Beth Ardoin, communications director for the Lafayette-based bank, says the move is part of the bank’s effort to spread critical operations over several cities and geographic areas — the bank boasts branches in six states and mortgage reps in 12 states — in order to avoid service interruptions amid natural disasters or other emergencies.
“Following hurricanes Katrina and Rita, banks with centralized operation sites, particularly in the South, were unable to service their clients,” Ardoin says. “Having multiple operation sites, which we had at that time, allows us to provide continuous support to our clients across our 12-state footprint. For example, when one area faces severe weather issues, the bank continues to operate without a hitch.”
The expansion of IberiaBank’s Birmingham operations is also attributed in part to the growth that IberiaBank has experienced in that market since it purchased Birmingham-based Century Bank in a 2009 failed bank acquisition, Ardoin says. IberiaBank’s website lists six branches in Birmingham, and Ardoin says the bank is opening another branch there this year.
The 15 New Iberia employees have the option of transferring to Birmingham, Ardoin says, or applying for another open position within the company.
“Birmingham does offer a great deal of banking talent, since several large banks have been headquartered there over a long period of time,” Ardoin says. “However, we also have ‘back-office’ personnel in other locations, such as other cities across Louisiana, Arkansas and Florida. Again, our primary goal is to provide our clients uninterrupted banking services at all times and having key personnel located in various geographic locations helps us achieve that objective.”
It’s highly likely that the largest city in Alabama is indeed home to an experienced pool of banking talent, as Birmingham served as the one-time headquarters of four big banks — SouthTrust, AmSouth, Compass and Regions — according to the Higley 1000, a website that ranks and profiles the most affluent neighborhoods in the U.S. But when the housing bubble and subsequent recession struck banks across the globe, three of the four large Birmingham banks merged with other financial institutions, Higley reports, which leaves only one big bank that’s based in Birmingham: Regions, the 10th largest in the country.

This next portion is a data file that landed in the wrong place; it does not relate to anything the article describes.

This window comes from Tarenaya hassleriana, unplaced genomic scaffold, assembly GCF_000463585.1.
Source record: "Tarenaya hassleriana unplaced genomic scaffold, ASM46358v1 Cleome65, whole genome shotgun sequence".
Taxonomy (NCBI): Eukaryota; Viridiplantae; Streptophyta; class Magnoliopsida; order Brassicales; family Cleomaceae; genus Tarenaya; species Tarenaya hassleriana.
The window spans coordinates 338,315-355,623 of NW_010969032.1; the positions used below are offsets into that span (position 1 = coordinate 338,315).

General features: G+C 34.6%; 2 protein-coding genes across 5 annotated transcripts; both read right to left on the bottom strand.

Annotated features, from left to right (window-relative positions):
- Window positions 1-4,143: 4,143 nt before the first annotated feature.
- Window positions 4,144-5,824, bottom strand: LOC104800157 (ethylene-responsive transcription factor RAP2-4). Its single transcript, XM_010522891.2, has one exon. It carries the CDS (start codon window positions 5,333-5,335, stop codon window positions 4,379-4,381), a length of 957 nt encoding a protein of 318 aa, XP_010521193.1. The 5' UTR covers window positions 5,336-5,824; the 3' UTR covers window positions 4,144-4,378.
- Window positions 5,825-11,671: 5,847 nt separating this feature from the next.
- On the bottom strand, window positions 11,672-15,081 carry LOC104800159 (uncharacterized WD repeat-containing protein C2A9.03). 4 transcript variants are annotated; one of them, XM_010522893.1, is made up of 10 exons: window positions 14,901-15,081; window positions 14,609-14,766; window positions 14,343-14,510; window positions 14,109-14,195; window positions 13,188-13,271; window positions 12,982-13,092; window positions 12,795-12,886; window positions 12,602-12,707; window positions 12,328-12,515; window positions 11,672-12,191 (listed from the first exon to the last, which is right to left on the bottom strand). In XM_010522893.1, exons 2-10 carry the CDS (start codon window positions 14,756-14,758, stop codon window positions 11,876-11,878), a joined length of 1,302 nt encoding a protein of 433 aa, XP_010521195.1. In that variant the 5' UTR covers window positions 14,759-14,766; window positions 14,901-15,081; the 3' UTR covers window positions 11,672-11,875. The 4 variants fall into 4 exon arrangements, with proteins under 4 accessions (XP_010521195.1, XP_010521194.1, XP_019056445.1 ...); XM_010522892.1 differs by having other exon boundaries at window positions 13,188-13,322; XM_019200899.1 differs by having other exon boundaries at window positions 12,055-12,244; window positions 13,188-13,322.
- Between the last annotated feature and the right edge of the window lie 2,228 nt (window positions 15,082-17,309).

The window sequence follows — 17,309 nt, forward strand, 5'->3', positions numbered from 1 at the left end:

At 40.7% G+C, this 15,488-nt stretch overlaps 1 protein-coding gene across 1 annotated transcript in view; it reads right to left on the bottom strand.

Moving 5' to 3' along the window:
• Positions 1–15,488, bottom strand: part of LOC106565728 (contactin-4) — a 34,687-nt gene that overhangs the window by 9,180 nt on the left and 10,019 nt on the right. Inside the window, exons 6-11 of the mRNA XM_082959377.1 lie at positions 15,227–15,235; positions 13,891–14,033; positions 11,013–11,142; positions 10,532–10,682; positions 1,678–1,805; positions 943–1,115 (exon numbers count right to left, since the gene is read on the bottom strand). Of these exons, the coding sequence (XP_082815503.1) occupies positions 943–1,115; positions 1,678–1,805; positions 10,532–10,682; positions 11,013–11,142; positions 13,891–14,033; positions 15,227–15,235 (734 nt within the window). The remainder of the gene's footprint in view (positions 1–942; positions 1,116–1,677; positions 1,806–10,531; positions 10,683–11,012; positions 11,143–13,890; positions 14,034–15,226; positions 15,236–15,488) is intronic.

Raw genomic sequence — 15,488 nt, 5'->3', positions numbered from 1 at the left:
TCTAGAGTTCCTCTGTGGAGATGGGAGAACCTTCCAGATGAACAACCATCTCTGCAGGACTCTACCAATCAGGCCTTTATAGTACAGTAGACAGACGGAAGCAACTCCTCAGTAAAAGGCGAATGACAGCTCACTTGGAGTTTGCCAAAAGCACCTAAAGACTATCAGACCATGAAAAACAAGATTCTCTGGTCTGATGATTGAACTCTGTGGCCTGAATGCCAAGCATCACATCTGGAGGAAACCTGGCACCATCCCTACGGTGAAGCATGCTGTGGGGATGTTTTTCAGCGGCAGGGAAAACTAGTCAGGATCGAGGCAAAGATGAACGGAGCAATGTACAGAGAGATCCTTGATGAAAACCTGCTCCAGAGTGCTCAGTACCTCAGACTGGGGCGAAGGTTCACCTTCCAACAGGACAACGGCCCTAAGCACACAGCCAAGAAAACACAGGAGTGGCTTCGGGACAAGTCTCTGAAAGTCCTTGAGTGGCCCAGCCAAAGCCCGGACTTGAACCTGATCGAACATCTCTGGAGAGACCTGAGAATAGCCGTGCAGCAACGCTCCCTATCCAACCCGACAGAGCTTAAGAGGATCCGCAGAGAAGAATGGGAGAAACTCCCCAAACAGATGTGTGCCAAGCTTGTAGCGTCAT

Facing opposition from a powerful industry, the governor and many in the Legislature, a New Orleans-area flood board's lawsuit against dozens of oil, gas and pipeline companies seemed doomed early on.
Thursday’s explosion aboard an oil production platform in the Gulf of Mexico is now under investigation by the Bureau of Safety and Environmental Enforcement.
Money from the first and only settlement so far in a Louisiana flood board's lawsuit against dozens of energy companies will be placed in a special account dedicated to coastal restoration.
BP is heading to a federal appeals court in its effort to oust the administrator of damage settlement claims arising from the 2010 Gulf of Mexico oil spill.
The 59-41 Senate vote was one shy short of the 60 needed to clear the House-passed measure.
Spot bonuses to employees who go above and beyond on projects one of several reasons national mag calls BR-based biz bank a cool place to work.
The Director Search Committee interviewed the five men still in the running via video last week and is set to trim the field this week.
Telecom’s decision to halt deployment to more than 100 cities while it awaits net-neutrality rules appears to be little more than a temper tantrum.
Environmental (and political) junkies got a double fix when The Lens hosted a discussion between its environmental writer and the lead attorney in the levee board suit.
Follow The IND to hear Lens environmental reporter Bob Marshall's interview with Gladstone Jones, the lead attorney in the lawsuit against the oil and gas companies for coastal damages.
The $35B deal leaves the burning question about what it will mean for the thousands of these two service giants' local employees.
Broussard & David set up shop at the corner of Jefferson and Vermilion.
in light of falling oil prices, Forbes asks, “Will there be more?”
Lake Charles lets Acadiana companies in on the action as our neighbor to the west prepares for unprecedented growth.
A new study analyzes the state of the Lake Charles region and the impact 19 industrial projects will have on residents.
A U.S. magistrate judge calls “garbage” on behavior of attorneys for Progressive Waste Solutions.
The Lafayette food truck scene is slowing down but not stopping.
Lake-area financial institutions seeing green.
As the Lake Charles region ramps up for record-setting growth, ABiz lays out the challenges and opportunities ahead for South Louisiana.
Who was hired and promoted in Acadiana business?
Louisiana’s Ragin’ Cajuns are driving innovation in Louisiana.
The boom is coming, and McNeese is ready for it.
It’s time for Lafayette and Lake Charles to embrace “coopertition.”
We can make Acadiana — in reality and reputation — the best place in the South for a great career in an idyllic family environment.
Lake Charles’ technical community college wasted no time developing programs to prepare the area’s workforce.